Write a program that counts from 1 to 100 but replaces any number divisible by three with the word "Fizz" and any number divisible by five with the word "Buzz". If a number is divisible by both, three and five, the program should replace it with "FizzBuzz".

The program output should look like this: 1, 2, Fizz, 4, Buzz, Fizz, 7, 8, Fizz, Buzz, 11, Fizz, 13, 14, FizzBuzz, 16, ...

An interesting fact about the Fizz Buzz problem is that it is commonly used as a job interview question that helps ruling out more than 95% of programmer candidates. Allegedly, the problem is so hard for many people because its solution doesn't follow any of the standard patterns taught in schools.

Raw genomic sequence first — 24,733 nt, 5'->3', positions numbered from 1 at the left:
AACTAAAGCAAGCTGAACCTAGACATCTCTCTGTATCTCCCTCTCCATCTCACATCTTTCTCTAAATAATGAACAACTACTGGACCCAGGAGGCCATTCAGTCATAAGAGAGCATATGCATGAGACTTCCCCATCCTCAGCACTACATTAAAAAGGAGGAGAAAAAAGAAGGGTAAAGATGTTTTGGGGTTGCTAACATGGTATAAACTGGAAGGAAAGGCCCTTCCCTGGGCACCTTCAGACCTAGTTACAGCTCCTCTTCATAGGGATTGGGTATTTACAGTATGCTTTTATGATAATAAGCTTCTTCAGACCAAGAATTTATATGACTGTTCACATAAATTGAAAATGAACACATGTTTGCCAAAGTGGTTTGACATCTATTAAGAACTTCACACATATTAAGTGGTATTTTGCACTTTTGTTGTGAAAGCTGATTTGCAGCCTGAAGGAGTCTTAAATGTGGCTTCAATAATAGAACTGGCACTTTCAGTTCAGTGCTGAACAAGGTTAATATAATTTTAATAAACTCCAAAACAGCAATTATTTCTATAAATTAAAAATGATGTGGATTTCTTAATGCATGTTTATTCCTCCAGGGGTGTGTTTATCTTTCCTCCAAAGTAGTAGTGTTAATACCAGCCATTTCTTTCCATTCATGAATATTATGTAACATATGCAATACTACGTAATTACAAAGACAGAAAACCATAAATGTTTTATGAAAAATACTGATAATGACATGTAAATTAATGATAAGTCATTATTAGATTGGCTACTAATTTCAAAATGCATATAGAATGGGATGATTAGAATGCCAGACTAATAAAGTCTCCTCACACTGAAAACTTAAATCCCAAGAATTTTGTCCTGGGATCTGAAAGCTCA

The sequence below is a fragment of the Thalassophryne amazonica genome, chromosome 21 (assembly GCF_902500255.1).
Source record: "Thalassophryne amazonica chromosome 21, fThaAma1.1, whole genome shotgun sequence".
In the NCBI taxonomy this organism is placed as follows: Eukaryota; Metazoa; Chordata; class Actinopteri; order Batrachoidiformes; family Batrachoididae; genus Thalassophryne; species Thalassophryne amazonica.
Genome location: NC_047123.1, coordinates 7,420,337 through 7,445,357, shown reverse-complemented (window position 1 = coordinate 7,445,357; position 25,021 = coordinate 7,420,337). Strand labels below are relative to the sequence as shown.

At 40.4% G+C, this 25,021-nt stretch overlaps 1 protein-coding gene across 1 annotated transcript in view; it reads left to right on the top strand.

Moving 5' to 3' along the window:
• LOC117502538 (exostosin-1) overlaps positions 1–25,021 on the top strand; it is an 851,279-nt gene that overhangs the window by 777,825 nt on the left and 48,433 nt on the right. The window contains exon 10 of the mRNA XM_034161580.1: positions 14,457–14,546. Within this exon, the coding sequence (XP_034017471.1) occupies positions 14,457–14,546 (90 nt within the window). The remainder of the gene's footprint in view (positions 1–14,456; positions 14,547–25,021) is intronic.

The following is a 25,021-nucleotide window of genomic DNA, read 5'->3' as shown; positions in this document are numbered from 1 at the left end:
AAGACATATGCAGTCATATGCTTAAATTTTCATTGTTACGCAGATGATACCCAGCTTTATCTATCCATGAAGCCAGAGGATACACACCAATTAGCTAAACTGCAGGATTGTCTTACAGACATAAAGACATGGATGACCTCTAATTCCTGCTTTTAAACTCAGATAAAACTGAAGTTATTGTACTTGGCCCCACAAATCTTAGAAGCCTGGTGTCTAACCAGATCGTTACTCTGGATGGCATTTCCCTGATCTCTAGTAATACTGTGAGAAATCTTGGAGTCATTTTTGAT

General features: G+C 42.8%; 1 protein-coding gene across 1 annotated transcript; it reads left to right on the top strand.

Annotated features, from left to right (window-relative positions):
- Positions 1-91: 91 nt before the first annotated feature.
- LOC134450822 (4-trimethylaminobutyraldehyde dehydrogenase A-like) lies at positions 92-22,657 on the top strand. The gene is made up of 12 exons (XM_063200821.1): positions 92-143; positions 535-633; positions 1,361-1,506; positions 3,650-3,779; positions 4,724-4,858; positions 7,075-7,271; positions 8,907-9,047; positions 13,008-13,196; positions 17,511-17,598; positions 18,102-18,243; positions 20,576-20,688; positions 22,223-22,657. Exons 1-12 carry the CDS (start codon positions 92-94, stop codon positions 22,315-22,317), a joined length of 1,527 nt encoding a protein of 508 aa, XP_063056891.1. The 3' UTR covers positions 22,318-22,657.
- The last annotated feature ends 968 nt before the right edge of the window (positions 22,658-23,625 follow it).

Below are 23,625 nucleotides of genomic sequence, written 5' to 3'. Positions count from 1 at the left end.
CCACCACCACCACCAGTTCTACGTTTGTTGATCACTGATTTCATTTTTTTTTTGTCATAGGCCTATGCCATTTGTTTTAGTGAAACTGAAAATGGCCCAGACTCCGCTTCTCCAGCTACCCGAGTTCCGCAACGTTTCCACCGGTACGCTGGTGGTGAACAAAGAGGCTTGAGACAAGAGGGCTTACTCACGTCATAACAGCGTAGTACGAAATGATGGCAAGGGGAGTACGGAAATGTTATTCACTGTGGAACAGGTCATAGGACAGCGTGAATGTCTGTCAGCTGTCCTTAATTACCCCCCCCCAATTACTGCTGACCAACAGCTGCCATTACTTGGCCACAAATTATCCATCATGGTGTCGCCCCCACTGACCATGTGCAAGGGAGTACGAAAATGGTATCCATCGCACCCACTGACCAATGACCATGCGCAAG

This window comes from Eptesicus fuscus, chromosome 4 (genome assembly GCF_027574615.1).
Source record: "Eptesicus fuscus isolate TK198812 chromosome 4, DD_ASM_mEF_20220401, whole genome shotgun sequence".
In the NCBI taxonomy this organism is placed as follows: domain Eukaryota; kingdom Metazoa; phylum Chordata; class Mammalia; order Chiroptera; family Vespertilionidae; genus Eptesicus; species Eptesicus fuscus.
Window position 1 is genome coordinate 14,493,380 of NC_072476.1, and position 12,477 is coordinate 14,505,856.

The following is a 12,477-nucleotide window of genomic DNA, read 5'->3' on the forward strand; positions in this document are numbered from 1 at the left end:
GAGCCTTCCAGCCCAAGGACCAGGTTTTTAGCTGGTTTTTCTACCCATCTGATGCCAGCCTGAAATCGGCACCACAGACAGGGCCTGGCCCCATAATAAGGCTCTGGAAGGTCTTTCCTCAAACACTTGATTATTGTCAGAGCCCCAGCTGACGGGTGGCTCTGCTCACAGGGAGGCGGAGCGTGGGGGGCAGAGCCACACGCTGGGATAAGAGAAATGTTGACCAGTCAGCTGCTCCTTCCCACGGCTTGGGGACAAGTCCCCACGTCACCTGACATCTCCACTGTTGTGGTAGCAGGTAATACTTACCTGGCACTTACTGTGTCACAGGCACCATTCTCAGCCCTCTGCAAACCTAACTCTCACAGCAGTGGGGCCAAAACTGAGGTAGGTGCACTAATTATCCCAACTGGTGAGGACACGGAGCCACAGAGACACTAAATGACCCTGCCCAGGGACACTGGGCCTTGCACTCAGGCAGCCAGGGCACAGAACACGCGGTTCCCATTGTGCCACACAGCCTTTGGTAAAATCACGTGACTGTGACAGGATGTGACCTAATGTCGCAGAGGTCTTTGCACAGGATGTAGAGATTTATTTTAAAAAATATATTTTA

Get solution

Implement a base-*n* counter for any *n* between 2 and 10.

Base-*n* counting is like usual counting except that you use a different number of digits. Basically, each counting step starts by incrementing the rightmost digit by one. If the digit cannot be incremented any further, the digit is set back to zero, and its left nearest neighbor is incremented by one. This continues until either a digit can be incremented or all the digits are set back to zero and the digit 1 is added to the left of the counter.

For example, a base-2 (binary) counter counts like:
0, 1, 10, 11, 100, 101, 110, 111, 1000, 1001, 1010, 1011, 1100, ...

A base-4 counter would go as:
0, 1, 2, 3, 10, 11, 12, 13, 20, 21, 22, 23, 30, 31, 32, 33, 100, 101, 102, 103, 110, ...

In everyday counting we use a base-10 (decimal) counting:
0, 1, 2, 3, 4, 5, 6, 7, 8, 9, 10, 11, 12, 13, 14, ...

Hint: You can convert any base-10 number to its base-*n* representation by simply collecting all the remainders of consecutive divisions of that number by *n*.

Get solution